New York City is the epicenter of the US's coronavirus outbreak - here's how its death and hospitalization rates compare to the rest of the country

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New York City has reported more than 36,200 cases and 790 deaths as of Monday - making it the center of the US's coronavirus outbreak.

New York Gov. Andrew Cuomo said Friday that he anticipates the "apex" of the crisis - the point of highest need for hospital beds and medical supplies - to be about 21 days out. But already, hospitals are facing bed shortages and a lack of personal protective equipment for staff and patients.
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New York City recorded its first coronavirus case on March 1: a Manhattan woman in her 30s who contracted the virus while traveling in Iran. Since then, the daily number of new confirmed cases has increased rapidly, and experts expect that number to keep rising as more people are tested - a process that was initially slow and limited.

The lack of testing means there's a lot we still don't know about how widespread the virus is or how exactly it has impacted different parts of the US population. New York City's Department of Health and Mental Hygiene website urges residents who think they have mild COVID-19 cases to stay home and not seek care, meaning many cases are going untested there.

Still, early figures about COVID-19 cases in New York City and across the US offer some initial insights. Here's how they compare.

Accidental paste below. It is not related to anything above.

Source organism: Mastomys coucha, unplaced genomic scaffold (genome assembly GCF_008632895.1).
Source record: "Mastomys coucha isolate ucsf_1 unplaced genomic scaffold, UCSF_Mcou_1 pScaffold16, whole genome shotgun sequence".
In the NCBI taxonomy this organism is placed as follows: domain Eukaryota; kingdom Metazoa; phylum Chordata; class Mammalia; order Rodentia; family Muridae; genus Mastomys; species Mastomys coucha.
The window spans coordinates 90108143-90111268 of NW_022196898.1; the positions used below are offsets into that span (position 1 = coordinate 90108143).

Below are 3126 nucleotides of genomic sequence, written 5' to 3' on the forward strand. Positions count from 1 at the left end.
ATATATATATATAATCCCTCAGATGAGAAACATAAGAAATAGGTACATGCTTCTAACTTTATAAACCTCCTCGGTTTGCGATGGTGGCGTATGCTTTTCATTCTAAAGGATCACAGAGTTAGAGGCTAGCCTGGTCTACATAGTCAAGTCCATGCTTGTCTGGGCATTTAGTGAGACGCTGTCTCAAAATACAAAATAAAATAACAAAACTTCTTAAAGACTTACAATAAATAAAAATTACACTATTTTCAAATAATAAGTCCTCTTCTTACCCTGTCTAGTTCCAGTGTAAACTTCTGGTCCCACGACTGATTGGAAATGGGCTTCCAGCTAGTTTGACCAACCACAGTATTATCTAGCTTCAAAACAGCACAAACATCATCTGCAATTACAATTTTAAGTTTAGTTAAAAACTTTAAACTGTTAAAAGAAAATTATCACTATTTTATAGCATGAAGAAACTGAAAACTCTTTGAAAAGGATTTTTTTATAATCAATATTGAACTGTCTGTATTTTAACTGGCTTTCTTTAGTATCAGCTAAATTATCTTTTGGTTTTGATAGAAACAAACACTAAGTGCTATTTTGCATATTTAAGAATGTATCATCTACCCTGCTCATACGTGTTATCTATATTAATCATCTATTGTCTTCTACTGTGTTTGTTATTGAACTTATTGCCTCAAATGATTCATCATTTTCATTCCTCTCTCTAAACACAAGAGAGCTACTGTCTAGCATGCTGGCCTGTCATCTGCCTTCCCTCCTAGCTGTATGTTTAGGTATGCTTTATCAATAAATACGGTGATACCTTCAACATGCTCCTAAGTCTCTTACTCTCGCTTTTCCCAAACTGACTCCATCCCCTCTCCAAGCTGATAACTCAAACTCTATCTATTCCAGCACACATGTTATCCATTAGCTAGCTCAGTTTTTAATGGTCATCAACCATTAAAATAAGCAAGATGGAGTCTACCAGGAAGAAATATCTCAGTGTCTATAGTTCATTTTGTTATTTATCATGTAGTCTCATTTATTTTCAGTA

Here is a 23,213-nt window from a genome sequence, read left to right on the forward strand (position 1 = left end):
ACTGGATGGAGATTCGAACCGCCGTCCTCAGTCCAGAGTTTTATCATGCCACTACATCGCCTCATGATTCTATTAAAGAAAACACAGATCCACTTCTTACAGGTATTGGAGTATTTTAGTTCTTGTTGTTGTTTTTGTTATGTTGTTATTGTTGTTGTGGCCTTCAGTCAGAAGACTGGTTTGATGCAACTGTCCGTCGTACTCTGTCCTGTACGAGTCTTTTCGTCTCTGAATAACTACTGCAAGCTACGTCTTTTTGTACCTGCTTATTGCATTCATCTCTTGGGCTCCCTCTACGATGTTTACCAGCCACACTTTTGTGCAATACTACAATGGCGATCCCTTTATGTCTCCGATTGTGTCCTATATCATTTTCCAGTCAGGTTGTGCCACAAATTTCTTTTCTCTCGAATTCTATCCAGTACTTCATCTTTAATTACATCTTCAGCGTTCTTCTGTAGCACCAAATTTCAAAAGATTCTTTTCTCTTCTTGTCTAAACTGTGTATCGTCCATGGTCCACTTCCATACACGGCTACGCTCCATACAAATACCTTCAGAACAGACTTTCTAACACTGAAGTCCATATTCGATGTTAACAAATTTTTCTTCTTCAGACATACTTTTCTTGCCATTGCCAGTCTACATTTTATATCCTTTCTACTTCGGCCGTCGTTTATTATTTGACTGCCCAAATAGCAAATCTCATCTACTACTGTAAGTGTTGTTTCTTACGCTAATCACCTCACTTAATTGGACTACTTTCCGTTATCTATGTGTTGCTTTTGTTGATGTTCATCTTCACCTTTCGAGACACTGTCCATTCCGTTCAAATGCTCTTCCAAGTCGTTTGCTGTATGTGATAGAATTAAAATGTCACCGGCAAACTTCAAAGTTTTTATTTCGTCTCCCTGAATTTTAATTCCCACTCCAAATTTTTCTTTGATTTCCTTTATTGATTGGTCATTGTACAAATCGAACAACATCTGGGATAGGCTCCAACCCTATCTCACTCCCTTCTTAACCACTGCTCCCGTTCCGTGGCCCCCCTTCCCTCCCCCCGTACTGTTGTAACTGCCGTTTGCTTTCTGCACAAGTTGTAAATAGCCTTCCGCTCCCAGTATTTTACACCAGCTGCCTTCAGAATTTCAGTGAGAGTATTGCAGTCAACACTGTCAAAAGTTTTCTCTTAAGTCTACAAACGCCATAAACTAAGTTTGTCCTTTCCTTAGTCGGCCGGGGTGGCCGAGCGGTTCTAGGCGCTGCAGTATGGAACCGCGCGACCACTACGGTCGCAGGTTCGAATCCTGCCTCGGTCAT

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People in New York City across all age groups who have been diagnosed with coronavirus are dying at a similar rate to those elsewhere in the US.

People in New York City across all age groups who have been diagnosed with coronavirus are dying at a similar rate to those elsewhere in the US.

Around 42% of coronavirus patients hospitalized in New York City so far are 65 or older. That's similar to the nationwide portion: 45% of US hospitalizations are in the same age group.

Around 42% of coronavirus patients hospitalized in New York City so far are 65 or older. That's similar to the nationwide portion: 45% of US hospitalizations are in the same age group.
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The age brackets that the CDC uses on a national level don't align perfectly with the ones New York City uses, but they paint a similar picture: the elderly face a higher risk.

The age brackets that the CDC uses on a national level don't align perfectly with the ones New York City uses, but they paint a similar picture: the elderly face a higher risk.

But significant numbers of young people are also ending up in the hospital.

New York City has become the epicenter of the coronavirus outbreak in the US.

New York City has become the epicenter of the coronavirus outbreak in the US.
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The city's case total continues to rise, but limited testing has made it hard to tell just how many people have been infected. Testing efforts are ramping up, however.

The city's case total continues to rise, but limited testing has made it hard to tell just how many people have been infected. Testing efforts are ramping up, however.

So far, New York City's outbreak has evolved in a similar way to the US as a whole.

So far, New York City's outbreak has evolved in a similar way to the US as a whole.
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